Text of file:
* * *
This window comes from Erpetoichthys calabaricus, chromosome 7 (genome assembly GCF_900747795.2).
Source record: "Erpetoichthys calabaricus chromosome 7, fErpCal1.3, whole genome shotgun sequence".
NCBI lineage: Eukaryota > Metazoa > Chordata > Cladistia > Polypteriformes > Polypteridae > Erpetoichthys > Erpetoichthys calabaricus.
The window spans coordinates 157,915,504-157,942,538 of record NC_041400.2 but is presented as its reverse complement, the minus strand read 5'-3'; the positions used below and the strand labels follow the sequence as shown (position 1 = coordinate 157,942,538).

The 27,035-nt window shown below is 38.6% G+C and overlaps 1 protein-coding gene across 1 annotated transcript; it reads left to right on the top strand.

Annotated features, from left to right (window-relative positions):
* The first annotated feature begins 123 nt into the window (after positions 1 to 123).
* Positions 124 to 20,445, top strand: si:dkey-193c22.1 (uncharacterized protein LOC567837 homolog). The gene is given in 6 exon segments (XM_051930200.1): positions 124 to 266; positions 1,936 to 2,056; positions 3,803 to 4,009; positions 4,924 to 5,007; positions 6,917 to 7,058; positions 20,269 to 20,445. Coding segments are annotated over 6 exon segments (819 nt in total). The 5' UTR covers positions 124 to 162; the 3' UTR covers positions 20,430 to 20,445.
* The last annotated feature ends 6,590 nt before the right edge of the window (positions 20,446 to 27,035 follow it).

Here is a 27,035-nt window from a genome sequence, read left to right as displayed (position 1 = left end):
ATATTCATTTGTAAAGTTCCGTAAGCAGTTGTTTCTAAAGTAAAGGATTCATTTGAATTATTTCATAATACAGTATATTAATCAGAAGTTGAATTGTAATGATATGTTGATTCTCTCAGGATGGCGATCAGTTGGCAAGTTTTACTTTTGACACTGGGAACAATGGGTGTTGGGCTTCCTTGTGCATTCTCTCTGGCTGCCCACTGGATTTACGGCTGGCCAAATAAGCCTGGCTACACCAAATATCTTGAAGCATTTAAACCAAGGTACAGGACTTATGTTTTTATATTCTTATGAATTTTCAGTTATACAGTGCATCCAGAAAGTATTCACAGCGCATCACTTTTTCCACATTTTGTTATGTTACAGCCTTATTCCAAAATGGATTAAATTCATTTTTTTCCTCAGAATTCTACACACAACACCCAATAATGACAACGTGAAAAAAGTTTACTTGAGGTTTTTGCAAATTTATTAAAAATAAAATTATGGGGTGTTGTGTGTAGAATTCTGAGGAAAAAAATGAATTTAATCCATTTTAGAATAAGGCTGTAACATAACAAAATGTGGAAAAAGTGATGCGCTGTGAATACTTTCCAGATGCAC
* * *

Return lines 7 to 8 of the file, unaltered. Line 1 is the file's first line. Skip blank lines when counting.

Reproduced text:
* The first annotated feature begins 123 nt into the window (after positions 1 to 123).
* Positions 124 to 20,445, top strand: si:dkey-193c22.1 (uncharacterized protein LOC567837 homolog). The gene is given in 6 exon segments (XM_051930200.1): positions 124 to 266; positions 1,936 to 2,056; positions 3,803 to 4,009; positions 4,924 to 5,007; positions 6,917 to 7,058; positions 20,269 to 20,445. Coding segments are annotated over 6 exon segments (819 nt in total). The 5' UTR covers positions 124 to 162; the 3' UTR covers positions 20,430 to 20,445.